The New Year is here, and I’ve probably considered this coming year more than previous years. I’ve read a lot of news articles, motivational blogs and other interesting literature concerning how to navigate this year.
Many describe what they think will happen and what we should do about it. Their different aspiring views spell out one, two, three methods for how to secure a safe successful New Year.
It’s good to have a plan and a vision. We wouldn’t get much accomplished if we didn’t have that aspect in our lives. It’s wise to have at least some format for the next leg of our journey. However, as we walk with God, we may find our vision and direction shifting from the original plan we had.
I sometimes wonder what happened to the concept of letting life happen. Not in a reactionary sense – where life comes and we kick into our knee-jerk reactions – which isn’t a very healthy way to live. But today, it seems like we’ve lost the joy of adventure and discovery … the art of not-knowing everything right away.
Back in the day, if I wanted to know something, I engaged in a variety of activities to find my answer. Sometimes my answer didn’t come until after a lengthy time of searching. Each time it became an adventure worth experiencing, even if the path was difficult.
Searching and not-knowing taught me to trust the answers to unfold naturally in God’s timing. In the process, any hurried distress would have to take a back seat to my faith. Today I remember those treasure hunts much more than the times I’ve had the answer available at my fingertips.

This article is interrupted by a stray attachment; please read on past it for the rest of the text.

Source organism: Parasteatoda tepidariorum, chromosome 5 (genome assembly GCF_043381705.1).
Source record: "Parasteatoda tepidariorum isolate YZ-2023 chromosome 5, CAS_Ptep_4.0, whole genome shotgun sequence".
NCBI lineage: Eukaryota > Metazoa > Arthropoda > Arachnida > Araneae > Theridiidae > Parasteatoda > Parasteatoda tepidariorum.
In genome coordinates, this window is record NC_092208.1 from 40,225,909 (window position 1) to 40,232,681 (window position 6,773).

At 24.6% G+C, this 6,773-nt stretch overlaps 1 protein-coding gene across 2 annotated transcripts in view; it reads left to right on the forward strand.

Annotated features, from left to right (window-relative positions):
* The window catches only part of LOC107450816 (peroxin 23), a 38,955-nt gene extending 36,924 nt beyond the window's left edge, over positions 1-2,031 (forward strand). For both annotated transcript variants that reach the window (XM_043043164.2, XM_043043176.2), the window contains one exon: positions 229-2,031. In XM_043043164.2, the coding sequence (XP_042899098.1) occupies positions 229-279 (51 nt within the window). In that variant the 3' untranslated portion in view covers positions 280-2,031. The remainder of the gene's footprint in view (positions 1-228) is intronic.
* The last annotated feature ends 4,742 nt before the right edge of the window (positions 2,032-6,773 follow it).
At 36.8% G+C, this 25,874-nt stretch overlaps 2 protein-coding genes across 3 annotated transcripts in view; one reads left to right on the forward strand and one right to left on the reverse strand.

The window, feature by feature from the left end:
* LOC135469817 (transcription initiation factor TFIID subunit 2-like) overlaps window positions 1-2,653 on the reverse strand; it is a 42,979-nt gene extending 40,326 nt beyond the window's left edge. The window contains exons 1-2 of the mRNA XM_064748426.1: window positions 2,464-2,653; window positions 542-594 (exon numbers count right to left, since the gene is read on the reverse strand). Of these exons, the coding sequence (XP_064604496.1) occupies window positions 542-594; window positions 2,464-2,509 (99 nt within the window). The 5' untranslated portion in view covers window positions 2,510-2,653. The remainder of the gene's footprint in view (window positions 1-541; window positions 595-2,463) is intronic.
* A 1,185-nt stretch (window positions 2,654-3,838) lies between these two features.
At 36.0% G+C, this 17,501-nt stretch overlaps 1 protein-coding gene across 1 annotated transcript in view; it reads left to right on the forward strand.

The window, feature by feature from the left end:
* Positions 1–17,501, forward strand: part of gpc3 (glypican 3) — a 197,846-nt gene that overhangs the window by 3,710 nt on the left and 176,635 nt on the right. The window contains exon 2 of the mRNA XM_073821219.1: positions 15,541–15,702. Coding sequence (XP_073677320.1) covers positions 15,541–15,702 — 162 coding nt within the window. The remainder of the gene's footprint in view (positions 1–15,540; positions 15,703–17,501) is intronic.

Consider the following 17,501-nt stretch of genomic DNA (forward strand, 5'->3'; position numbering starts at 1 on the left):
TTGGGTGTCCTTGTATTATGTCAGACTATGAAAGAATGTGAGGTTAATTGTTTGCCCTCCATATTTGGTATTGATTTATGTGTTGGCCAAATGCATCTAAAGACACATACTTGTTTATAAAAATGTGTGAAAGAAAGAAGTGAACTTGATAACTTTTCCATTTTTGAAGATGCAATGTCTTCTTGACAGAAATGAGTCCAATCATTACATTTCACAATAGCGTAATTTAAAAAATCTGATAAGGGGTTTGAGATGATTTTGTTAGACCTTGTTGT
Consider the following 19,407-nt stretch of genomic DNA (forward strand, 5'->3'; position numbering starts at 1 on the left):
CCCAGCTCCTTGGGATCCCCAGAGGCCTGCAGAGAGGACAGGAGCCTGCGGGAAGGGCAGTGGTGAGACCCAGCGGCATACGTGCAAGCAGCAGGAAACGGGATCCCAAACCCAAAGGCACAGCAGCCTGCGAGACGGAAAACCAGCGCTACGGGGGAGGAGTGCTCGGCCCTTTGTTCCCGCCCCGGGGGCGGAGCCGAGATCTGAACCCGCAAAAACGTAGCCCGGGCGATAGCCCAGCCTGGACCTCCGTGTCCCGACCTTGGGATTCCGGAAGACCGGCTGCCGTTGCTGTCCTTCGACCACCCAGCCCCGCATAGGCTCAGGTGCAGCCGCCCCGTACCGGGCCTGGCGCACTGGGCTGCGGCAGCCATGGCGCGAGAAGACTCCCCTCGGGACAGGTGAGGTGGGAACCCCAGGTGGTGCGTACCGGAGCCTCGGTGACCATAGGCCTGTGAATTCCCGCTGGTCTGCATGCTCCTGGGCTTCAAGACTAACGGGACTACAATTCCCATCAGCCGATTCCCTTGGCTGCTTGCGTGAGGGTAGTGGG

I still like mysteries and embarking on a journey to unravel them. Our heart matters can be kind of like that, because heart issues can take time to understand. We may sense something’s amiss, but we aren’t sure what’s needed. The heart often speaks through a different dimension. It’s not usually spelled out with methods of one, two, three and now we have the answer.
When I think about Psalm 19 and the way God pours forth speech without words, I see the link to our deeper heart. In a way, our deeper heart is like that Scripture passage. It has a language that doesn’t always come with words. Our inmost place of heart may speak through our emotions, senses, gut intuition or patterns of thought. We may have to search it out and employ a person of understanding to help us connect the dots.
When I consider Jeremiah 29:11-13, I also see a type of search mentioned – For I know the plans I have for you,” declares the Lord, “plans to prosper you and not to harm you, plans to give you hope and a future. Then you will call on me and come and pray to me, and I will listen to you. You will seek me and find me when you seek me with all your heart.
In this passage, God is saying there is a condition to get the treasure – He wants us to search for Him with all our heart in order for things to really unfold for us. It isn’t a futile or frantic search, but one with adventure and a release of deeper truths. It may require us to linger in the not-knowing right away.
I have this sense that this year may be a year where many of us experience what it means to have an adventure. The element of search and not-knowing may be involved in that adventure.
As for me, I’m thinking about throwing off the shackles of small mindsets and letting God expand my heart for more of His creative plans. I’m thinking of putting all those one, two, three plans into my Abba Father’s hands. After all, He knows the plans He has in mind for the future and He says they are good.